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Reading: “It Has Changed”: Understanding Change in a Parenting Program in South Africa

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Original Research

“It Has Changed”: Understanding Change in a Parenting Program in South Africa

Authors:

Jenny Doubt ,

Centre for Evidence-Based Intervention, Department of Social Policy & Intervention, University of Oxford, Oxford, UK, GB
About Jenny
PhD
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Rachel Bray,

Centre for Evidence-Based Intervention, Department of Social Policy & Intervention, University of Oxford, Oxford, UK, GB
About Rachel
PhD
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Heidi Loening-Voysey,

UNICEF Office of Research—Innocenti, Florence, Italy
About Heidi
MM
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Lucie Cluver,

Centre for Evidence-Based Intervention, Department of Social Policy & Intervention, University of Oxford, Oxford, UK; Department of Psychiatry and Mental Health, University of Cape Town, Cape Town, South Africa
About Lucie
PhD
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Jasmina Byrne,

UNICEF Office of Research—Innocenti, Florence, Italy, IT
About Jasmina
MA
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Divane Nzima,

Department of Sociology & Anthropology, Fort Hare University, Alice, South Africa, ZA
About Divane
PhD
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Barnaby King,

Centre for Evidence-Based Intervention, Department of Social Policy & Intervention, University of Oxford, Oxford, UK, GB
About Barnaby
BA
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Yulia Shenderovich,

Centre for Evidence-Based Intervention, Department of Social Policy & Intervention, University of Oxford, Oxford, UK; Institute of Criminology, University of Cambridge, Cambridge, UK, GB
About Yulia
MPhil
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Janina Steinert,

Centre for Evidence-Based Intervention, Department of Social Policy & Intervention, University of Oxford, Oxford, UK, GB
About Janina
MSc
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Sally Medley

Centre for Evidence-Based Intervention, Department of Social Policy & Intervention, University of Oxford, Oxford, UK, GB
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MA
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Abstract

Background

Poor parenting that leads to child maltreatment during adolescence presents a major public health burden. Research from high-income countries indicates that evidence-based parenting program interventions can reduce child maltreatment. Much less is known, however, about how beneficiaries of these programs experience this process of change. Understanding the process that brings about change in child maltreatment practices is essential to understanding intervention mechanisms of change. This is particularly important given the current scale-up of parenting programs across low- and middle-income countries.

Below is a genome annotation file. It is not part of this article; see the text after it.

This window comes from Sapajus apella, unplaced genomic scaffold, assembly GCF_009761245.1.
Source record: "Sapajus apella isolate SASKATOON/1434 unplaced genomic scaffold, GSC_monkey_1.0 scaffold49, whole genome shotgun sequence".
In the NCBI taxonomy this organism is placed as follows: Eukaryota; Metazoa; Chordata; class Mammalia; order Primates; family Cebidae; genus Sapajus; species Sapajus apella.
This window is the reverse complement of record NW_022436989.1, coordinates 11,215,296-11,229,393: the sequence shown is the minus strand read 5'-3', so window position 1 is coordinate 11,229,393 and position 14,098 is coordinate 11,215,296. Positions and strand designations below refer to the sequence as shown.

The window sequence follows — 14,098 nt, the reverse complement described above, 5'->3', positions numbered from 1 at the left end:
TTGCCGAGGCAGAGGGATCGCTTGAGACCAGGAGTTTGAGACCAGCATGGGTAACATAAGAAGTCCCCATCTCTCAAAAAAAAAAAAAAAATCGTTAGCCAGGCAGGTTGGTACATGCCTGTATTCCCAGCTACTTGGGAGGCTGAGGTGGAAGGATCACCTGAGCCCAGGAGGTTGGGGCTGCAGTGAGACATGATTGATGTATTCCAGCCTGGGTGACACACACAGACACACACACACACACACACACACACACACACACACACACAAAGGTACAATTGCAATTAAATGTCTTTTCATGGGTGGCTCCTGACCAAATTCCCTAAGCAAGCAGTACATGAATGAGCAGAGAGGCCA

Objectives

This study aimed to provide insight into how caregivers and adolescents attending a parenting program in South Africa perceived changes associated with abuse reduction.

Methods

Semi-structured interviews were conducted with caregivers and adolescents (n = 42) after the intervention, as well as observations of sessions (n = 9) and focus group discussions (n = 240 people). Participants were adolescents between the ages of 10-18 and their primary caregiver residing in peri-urban and rural program clusters in the Eastern Cape Province of South Africa. Data were coded in Atlas.ti, and thematic content analysis was conducted.

Findings

Based on participant perceptions, the Sinovuyo Teen parenting program workshops catalyzed change into practice by creating an environment that was conducive to learning alternatives. It did so through prioritizing a process of mutual respect, openness, and being valued by others, giving legitimacy to a respectful reciprocity and new ways of spending time together that enabled caregivers and teenagers to shift and normalize more positive behaviors. This in turn led to reductions in physical and verbal abuse.

Conclusions

This study's findings may be of use to policymakers and practitioners who need to understand how parenting programs support parents and teenagers in increasing positive parenting approaches and changing potentially harmful practices. It additionally highlights the importance of assessing the experiences of both parents and teenagers attending such programs.

How to Cite: Doubt, J. et al. , (2017). “It Has Changed”: Understanding Change in a Parenting Program in South Africa . Annals of Global Health . 83 ( 5-6 ) , pp . 767–776 . DOI: http://doi.org/10.1016/j.aogh.2017.10.021
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Published on 27 Nov 2017.
Peer Reviewed

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